You may have gathered that our group is a music group.  We're actually a semi-professional choral group of 36 acapella singers that sing five centuries of choral music.  

The calendar channel is a special channel. This is an integration which displays calendar events that are entered into our organization's Google Calendar. You'll note that the non-profit plan includes "unlimited integrations". (The free plans include 10 integrations). Integrations are a whole separate discussion, but briefly, they allow events and information from other applications to appear (be copied to) a Slack channel and vice-versa. I've used this especially for integrating Trello project management boards with Slack channels. So, for example, I may have a Trello board for a particular grant application, and have additions and changes in the Trello board appear within the fundraising channel. 

Ok.  Back to the other enhancements. An advantage of the non-profit plan is that we'll be able to create a channel for, say the Concert Committee, and invite all the members of that committee to the channel. Those members can be restricted so that they can't see the board channel, or indeed any other committees that they aren't a member of. This is great for we'll probably end up having channels for each committee, as well as an AllMembers channel for everyone who sings with us.  

The other major advantage of non-profit status is that you can use the enhancements for no cost. I was interested to see that the Slack crew said if we had an actual paid account, we'd be spending US$640.00 per year, and that is just for our current subset of our full membership, (basically the board of directors). By the time we add our committee channels and the rest of our members, we'll be getting the equivalent of at least double that amount. Not bad for a few minutes of filling out the application.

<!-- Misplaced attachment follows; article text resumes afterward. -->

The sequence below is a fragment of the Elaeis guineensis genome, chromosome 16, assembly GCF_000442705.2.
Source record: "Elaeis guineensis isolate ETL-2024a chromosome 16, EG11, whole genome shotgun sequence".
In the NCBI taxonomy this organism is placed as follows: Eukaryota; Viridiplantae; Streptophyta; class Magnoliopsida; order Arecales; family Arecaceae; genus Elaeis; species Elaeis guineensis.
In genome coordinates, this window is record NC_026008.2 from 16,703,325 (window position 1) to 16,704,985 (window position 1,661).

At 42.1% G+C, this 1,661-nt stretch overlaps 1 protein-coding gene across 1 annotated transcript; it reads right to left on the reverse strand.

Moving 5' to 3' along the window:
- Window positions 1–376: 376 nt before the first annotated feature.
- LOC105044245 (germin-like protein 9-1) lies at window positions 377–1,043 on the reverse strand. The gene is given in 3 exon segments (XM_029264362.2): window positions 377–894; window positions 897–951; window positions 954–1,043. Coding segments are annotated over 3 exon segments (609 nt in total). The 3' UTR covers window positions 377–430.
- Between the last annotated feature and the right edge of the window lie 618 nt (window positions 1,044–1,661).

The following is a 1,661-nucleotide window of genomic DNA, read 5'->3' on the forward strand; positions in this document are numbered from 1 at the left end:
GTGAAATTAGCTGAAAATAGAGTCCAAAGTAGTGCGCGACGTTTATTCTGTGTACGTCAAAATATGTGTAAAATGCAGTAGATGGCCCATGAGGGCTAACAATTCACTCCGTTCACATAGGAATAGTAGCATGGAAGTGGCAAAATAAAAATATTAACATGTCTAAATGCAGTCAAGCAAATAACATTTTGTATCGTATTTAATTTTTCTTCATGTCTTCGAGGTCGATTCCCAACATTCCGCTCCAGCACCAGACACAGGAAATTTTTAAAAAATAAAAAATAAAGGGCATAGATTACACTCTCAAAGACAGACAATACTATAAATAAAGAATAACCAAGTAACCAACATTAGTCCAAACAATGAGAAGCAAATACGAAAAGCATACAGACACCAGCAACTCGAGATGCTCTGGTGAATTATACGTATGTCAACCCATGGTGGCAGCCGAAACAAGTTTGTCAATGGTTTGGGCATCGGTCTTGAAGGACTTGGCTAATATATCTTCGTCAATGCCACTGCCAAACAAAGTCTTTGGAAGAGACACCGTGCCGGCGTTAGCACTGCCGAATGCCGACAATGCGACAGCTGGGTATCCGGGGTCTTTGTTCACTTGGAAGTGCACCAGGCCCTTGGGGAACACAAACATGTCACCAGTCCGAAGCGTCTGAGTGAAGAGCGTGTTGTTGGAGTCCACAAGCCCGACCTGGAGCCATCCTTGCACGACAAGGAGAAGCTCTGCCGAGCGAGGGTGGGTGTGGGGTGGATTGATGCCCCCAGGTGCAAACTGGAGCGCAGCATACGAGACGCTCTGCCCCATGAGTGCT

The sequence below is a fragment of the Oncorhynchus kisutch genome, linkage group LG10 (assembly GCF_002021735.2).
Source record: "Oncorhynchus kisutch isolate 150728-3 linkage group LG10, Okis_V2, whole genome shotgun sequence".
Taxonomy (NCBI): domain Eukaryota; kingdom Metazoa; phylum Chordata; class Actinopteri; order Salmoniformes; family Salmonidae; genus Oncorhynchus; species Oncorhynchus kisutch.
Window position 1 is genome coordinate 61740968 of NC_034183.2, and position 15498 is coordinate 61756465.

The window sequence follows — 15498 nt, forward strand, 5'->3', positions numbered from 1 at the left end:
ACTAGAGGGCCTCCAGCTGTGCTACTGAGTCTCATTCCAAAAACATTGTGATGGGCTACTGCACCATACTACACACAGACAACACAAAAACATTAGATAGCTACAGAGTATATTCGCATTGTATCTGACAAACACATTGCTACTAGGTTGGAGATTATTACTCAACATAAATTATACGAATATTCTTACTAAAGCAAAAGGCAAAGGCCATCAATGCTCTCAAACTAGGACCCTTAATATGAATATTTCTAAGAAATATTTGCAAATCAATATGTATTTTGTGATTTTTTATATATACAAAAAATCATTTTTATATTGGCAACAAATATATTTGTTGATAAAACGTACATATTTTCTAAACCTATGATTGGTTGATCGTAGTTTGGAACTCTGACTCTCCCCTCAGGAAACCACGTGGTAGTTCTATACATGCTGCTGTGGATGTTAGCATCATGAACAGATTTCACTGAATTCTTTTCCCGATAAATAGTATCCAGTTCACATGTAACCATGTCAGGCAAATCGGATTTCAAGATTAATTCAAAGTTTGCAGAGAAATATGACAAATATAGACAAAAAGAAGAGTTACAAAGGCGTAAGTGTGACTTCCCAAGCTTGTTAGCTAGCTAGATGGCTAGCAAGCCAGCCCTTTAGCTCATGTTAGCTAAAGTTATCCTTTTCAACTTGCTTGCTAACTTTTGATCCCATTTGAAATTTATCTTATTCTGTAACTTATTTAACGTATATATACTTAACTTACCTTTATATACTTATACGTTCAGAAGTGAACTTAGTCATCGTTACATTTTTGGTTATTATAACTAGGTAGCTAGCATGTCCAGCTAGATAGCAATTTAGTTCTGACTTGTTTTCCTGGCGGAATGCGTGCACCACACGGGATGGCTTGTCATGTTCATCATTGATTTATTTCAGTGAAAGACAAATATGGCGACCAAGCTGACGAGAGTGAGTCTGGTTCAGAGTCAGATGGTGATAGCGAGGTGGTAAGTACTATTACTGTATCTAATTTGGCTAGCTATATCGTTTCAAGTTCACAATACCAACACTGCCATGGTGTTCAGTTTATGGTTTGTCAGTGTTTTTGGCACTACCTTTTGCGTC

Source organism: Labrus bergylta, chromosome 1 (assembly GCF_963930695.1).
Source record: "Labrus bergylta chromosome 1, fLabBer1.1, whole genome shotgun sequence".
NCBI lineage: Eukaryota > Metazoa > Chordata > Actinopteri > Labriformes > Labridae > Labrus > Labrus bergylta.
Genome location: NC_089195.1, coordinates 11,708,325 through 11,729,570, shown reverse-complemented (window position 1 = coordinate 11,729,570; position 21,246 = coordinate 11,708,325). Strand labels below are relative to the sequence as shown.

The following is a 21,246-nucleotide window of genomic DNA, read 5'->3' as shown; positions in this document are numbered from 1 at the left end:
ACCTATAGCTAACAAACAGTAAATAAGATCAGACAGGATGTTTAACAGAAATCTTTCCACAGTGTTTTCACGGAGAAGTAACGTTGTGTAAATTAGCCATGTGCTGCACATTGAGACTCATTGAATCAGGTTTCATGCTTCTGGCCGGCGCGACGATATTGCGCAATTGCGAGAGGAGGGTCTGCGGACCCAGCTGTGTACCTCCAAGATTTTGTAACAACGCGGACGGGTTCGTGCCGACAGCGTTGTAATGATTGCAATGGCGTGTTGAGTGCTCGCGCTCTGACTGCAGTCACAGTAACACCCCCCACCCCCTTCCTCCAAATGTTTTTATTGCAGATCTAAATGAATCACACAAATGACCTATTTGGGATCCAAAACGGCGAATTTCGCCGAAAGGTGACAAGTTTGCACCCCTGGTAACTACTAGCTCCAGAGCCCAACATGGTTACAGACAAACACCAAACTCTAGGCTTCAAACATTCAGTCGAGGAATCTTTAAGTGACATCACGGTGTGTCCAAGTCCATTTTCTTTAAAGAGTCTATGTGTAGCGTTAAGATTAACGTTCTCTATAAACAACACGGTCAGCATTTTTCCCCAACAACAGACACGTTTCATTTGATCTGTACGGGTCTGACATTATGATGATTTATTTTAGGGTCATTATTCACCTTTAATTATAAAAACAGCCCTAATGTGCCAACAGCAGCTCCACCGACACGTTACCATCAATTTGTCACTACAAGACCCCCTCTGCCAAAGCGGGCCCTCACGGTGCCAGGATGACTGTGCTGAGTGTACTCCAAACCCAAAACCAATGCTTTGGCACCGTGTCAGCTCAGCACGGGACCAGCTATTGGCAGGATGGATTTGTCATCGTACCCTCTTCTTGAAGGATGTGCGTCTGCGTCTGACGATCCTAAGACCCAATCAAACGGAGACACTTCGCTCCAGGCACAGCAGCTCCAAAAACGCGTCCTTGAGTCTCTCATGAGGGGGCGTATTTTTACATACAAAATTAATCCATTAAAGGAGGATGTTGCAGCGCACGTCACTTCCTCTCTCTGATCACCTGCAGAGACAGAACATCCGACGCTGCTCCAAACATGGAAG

What are you waiting for?  Apply for a Non-Profit Slack account now.  You'll need a 501c(3) letter, testifying that you are granted non-profit status.

And I'd love to hear how you are using Slack in your non-profit; send a note or leave comments. 

Monday, June 15, 2015

Odds and Sods - The Coffee Conundrum

We recently stopped subsidizing coffee at work. No longer does the Staples Guy, or the W. B. Mason gal, or Mr UPS come in with their merry cart with a variety of K-cup packs... Hawaiian Blend, Breakfast Blend, Nantucket Blend, spreading cheer to all before him.

Coffee supplied by the organization was in the form of Keurig K-Cups that contained brand-name coffee from Green Mountain Roasters, Starbucks, Pete's, etc. We also would have a smattering of more exotic K-cups, such as green tea. This is not unlike almost every other office in the U.S. at this point.

As a person whose existence depends on this vital substance, this has been an interesting exercise. I've believe that I was placed on this earth as a vessel to take coffee as a raw material and convert it into software, so it was a bit of a wrench. I've been trying to figure out what to do next, now that I've been thrown back on my own resources.

I usually start my day at home with a mug of freshly ground Vermont Coffee Company coffee. This is a fair-trade coffee that costs about $13.00 per pound.  I calculated that one mug costs about 40 cents. (which doesn't include the cost of the filter). It is delicious. 

The cheapest Keurig coffee is about 55 cents per cup. A quick check at the mall showed Staples selling a pack of 18 for $9.99 for Starbucks cups. The Christmas Tree Shop had similar prices but with really dodgy brands. To be fair, my shop was subsidizing my coffee habit at 4 or 5 cups per day; call it $2.75 or so, or almost $14.00 per week.

Once I started doing long divisions, I also found the following:

Premium tea bags - Bigalow or Twinings English Breakfast comes in at about 14 cents per cup. (assuming the hot water is free. We actually get heated spring water out of our cooler, so maybe it would be another penny for the water, call it a total of 15 cents).